A lot of racers will choose different tyre sidewalls depending on the track, but for most of us it’s best to run a thinner sidewall up front and a thicker one on the rear, so that you can roll fast without getting too many flats. It’s a reliable compromise and one that you won’t have to change every weekend.
This comes down to a trade-off between tyre wear and grip. If you go for a harder wearing compound, your tyre will last longer and roll faster, but it will have less grip. If you choose a softer compound, then you’ll have good traction but you won’t roll as quickly and your tyres will wear out faster.
A good compromise here is to run a softer compound up front where you need the grip, and a harder compound on the rear where you’d normally expect most of the wear to occur.
If you’d prefer to have the best traction available at this time of year, then a soft compound front and rear will mean you hook up well, but don’t be surprised if you’re reaching in to your wallet a lot more often as your tyres wear out faster.
Again, this is a trade-off between grip and rolling speed. A higher pressure will roll faster and mean that your pedal strokes go a lot further on the trail but it will also mean that you struggle for grip when you finally go looking for it.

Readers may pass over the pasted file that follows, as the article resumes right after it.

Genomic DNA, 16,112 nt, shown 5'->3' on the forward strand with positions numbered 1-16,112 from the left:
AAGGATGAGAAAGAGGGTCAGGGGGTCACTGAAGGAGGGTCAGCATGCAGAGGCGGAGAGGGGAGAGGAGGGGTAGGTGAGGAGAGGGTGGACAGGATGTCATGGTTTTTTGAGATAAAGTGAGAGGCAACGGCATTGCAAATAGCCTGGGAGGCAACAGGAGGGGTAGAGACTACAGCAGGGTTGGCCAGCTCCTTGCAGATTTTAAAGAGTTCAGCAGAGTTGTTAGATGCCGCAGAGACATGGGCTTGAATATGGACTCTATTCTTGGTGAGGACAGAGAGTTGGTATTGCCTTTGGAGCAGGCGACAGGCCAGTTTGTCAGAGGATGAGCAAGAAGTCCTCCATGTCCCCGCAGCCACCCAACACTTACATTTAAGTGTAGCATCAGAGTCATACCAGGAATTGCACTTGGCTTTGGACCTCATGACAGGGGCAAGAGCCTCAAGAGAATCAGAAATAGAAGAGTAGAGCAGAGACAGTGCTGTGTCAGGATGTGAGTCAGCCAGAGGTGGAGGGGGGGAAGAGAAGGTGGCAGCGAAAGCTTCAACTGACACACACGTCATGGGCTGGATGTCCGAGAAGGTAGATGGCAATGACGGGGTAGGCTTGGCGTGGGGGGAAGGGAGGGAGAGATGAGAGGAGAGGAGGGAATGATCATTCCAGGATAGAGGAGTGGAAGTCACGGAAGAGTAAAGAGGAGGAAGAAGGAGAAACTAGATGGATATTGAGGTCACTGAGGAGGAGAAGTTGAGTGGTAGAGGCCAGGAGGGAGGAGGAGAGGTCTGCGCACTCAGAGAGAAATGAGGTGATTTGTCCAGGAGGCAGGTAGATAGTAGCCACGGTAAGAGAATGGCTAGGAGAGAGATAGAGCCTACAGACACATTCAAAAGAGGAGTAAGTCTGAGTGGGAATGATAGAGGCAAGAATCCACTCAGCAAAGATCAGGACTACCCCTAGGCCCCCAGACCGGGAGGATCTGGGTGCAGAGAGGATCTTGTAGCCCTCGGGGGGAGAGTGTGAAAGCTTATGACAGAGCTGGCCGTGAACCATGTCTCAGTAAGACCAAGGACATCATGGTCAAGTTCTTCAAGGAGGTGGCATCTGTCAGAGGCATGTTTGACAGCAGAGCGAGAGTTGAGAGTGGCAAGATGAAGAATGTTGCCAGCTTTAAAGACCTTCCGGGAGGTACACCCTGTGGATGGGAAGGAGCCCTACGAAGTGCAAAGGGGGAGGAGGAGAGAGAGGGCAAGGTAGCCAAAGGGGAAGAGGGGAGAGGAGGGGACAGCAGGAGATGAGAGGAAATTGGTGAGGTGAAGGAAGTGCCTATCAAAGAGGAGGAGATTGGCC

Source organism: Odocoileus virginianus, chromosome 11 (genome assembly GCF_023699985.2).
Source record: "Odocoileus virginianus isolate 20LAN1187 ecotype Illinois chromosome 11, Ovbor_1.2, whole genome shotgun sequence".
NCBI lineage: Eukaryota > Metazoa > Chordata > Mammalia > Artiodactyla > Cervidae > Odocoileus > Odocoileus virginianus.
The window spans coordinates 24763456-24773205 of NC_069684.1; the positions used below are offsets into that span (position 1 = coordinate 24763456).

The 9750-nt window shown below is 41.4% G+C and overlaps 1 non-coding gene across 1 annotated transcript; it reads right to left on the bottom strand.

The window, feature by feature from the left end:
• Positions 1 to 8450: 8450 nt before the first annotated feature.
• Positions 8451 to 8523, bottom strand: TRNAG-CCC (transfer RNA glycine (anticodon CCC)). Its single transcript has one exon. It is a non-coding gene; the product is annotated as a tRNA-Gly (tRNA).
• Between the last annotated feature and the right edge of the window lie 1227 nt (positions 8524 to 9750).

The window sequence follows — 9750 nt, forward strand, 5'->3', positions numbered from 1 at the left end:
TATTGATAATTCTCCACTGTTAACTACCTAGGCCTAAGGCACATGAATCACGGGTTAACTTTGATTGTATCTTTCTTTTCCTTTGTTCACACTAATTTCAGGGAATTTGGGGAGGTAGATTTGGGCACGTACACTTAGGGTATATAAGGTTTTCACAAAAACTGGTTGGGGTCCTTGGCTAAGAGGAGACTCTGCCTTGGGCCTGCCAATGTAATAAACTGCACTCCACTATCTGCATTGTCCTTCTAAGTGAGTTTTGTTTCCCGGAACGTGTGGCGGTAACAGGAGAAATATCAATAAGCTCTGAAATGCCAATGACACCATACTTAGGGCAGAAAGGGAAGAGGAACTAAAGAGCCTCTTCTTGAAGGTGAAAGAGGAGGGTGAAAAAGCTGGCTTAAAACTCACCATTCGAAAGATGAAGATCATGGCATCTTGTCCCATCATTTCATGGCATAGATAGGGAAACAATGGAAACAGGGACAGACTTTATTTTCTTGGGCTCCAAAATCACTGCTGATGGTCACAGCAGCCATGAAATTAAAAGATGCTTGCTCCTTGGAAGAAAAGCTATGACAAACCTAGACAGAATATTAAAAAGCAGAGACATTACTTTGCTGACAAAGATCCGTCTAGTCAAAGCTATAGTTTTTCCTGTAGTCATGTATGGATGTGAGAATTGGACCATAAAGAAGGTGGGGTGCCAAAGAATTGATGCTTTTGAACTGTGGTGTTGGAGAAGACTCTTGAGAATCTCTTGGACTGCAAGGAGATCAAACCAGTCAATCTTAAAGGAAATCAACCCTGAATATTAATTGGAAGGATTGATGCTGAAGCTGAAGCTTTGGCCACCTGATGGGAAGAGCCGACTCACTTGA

A lower pressure will give you much better traction but will always roll a lot slower between the corners and technical sections.
A tubeless set-up will play a big part in how hard you pump up your tyres, because it allows you to run a slightly lower pressure without the risk of getting pinch-flats.
Tubeless can be a faff to set up, but once fitted will be a lot more reliable and give you better grip at the same time (see our tubeless workshop step-by-step for more advice).
There’s an app for that!
Dirt School’s free coaching app lets you see the right and wrong techniques in slo-mo.
Words: Andy Barlow